Delivery of high quality stroke and vision care: experiences of UK services

Fiona Rowe, Marion Walker, Janet Rockcliffe, Alex Pollock, Carmel Noonan, Claire Howard, Jim Currie

Research output: Contribution to journalArticlepeer-review

11 Citations (Scopus)


Purpose: We sought to identify exemplars of high quality care provision from established stroke vision services. Methods: We identified areas of high quality services across the UK, judged as having integrated stroke/vision care provision for stroke survivors. Healthcare professionals were selected to participate in 1:1 interviews or focus groups. A strengths-weaknesses-opportunities-threats (SWOT) framework was used to lead the discussion in a semi-structured format. Thematic analysis was undertaken. Results: Interviewees (n = 24) from 14 NHS Trusts included eye clinic managers, nurses, orthoptists, occupational therapists and physiotherapists. Identified strengths of their services included established communication, training provision for stroke team staff, "open access" for referrals, use of standardised screening/referral forms, provision of lay summaries and information sheets, patients assessed on the stroke unit with continued follow-up and initial visual assessments made within 1 week of stroke onset. Weaknesses included lack of funding, insufficient orthoptic cover, and time consuming retraining of stroke staff because of staff rotation and changes. Opportunities included increasing the number (or length) of orthoptic sessions and training of stroke staff. Perceived threats related to funding and increased appointment waiting times. Conclusions: Practical elements for improved stroke and vision care provision are highlighted which can be implemented with relatively little financial inputs. ▸ Implications for Rehabilitation • Integrated vision services within stroke units can improve the detection of visual problems in stroke survivors leading to earlier visual rehabilitation. • Orthoptists within core stroke teams are beneficial to the delivery of a high quality service. • This study illustrates clear practical elements to support the provision of high quality integrated stroke and vision services. Relatively little financial inputs are required to fund such services but with larger potential to improve patient care.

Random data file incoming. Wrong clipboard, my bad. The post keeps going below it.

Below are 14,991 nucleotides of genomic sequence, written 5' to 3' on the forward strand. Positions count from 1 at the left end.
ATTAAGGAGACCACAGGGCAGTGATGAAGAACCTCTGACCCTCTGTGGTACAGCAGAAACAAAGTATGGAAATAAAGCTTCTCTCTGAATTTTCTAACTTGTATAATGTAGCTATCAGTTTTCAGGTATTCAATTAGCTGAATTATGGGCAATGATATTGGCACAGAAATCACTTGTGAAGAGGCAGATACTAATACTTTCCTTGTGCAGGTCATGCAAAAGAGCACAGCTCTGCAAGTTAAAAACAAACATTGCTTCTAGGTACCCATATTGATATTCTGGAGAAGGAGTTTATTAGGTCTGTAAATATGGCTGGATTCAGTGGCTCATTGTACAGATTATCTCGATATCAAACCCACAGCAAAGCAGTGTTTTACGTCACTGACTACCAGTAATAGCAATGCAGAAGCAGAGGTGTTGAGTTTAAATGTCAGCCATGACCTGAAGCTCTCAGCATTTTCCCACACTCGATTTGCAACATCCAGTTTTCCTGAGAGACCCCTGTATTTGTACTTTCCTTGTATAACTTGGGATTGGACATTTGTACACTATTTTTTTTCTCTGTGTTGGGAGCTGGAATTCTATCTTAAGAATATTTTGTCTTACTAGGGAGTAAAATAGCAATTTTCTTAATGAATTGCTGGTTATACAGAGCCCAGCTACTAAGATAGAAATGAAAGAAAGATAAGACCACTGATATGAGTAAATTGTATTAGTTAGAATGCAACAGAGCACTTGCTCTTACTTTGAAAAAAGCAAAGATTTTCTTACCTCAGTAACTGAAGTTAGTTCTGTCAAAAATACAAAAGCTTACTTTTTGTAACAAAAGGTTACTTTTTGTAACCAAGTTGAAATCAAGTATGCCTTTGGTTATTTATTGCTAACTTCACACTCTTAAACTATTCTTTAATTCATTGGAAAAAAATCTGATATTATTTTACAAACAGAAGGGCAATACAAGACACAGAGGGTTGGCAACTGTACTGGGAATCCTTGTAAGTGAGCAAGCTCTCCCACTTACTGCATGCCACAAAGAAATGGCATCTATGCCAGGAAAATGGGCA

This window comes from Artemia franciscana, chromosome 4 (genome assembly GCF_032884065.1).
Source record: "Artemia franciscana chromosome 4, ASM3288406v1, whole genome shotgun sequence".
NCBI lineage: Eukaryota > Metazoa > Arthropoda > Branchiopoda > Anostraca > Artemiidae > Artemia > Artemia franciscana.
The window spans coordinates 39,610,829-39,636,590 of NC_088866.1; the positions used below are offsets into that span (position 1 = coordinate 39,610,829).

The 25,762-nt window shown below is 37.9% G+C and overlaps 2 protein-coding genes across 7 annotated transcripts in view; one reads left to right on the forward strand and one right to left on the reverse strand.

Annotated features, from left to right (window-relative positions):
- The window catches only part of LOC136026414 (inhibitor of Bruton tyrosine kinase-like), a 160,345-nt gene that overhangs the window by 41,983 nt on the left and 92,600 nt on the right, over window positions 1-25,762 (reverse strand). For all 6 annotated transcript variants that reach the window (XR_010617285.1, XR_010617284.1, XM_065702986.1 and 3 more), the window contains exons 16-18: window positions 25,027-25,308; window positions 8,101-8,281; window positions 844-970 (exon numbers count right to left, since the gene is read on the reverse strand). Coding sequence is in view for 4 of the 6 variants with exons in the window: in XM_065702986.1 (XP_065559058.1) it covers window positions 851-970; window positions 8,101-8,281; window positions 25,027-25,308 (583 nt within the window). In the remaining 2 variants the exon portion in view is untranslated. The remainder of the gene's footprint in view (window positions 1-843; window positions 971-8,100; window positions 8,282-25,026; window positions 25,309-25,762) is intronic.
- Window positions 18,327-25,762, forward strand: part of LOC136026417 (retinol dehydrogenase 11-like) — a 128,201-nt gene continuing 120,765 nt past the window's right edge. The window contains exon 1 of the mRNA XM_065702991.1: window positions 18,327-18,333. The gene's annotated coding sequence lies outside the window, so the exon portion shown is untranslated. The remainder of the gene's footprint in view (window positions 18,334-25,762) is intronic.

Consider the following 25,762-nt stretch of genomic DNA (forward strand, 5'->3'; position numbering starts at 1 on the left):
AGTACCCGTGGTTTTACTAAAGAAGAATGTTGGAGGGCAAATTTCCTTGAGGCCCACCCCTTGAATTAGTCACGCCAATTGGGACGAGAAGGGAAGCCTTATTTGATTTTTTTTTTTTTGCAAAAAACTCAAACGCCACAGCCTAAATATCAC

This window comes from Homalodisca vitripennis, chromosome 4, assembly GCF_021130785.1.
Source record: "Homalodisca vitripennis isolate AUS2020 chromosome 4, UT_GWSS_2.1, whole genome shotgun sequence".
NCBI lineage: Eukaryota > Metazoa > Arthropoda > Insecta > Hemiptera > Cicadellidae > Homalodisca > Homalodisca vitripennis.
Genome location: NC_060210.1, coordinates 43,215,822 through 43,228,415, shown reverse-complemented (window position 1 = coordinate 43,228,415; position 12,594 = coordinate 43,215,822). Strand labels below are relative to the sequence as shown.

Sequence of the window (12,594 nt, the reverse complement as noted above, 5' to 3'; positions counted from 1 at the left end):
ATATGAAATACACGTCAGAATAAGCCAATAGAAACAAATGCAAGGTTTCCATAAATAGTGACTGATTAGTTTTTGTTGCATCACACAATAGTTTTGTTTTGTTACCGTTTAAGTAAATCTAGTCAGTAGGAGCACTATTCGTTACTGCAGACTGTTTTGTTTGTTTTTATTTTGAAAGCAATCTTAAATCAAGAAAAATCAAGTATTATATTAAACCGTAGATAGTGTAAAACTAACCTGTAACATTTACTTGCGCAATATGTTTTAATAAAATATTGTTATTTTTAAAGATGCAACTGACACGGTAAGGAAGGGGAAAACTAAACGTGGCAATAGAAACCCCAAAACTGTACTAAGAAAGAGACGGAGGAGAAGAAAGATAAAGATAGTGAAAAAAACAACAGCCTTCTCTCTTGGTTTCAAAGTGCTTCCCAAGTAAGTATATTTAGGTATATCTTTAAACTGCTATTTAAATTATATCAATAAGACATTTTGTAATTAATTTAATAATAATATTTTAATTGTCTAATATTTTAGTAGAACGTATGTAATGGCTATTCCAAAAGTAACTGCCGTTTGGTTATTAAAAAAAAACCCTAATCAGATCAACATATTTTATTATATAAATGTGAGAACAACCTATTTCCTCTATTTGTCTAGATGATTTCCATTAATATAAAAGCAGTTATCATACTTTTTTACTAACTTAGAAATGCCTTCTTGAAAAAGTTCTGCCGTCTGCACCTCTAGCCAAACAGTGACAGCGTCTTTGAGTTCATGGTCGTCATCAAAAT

Original languageEnglish
Pages (from-to)813-817
Number of pages5
JournalDisability and Rehabilitation
Issue number8
Early online date26 Jun 2015
Publication statusPublished - 2016


  • vision care
  • stroke rehabilitation
  • patient care
  • vision science research


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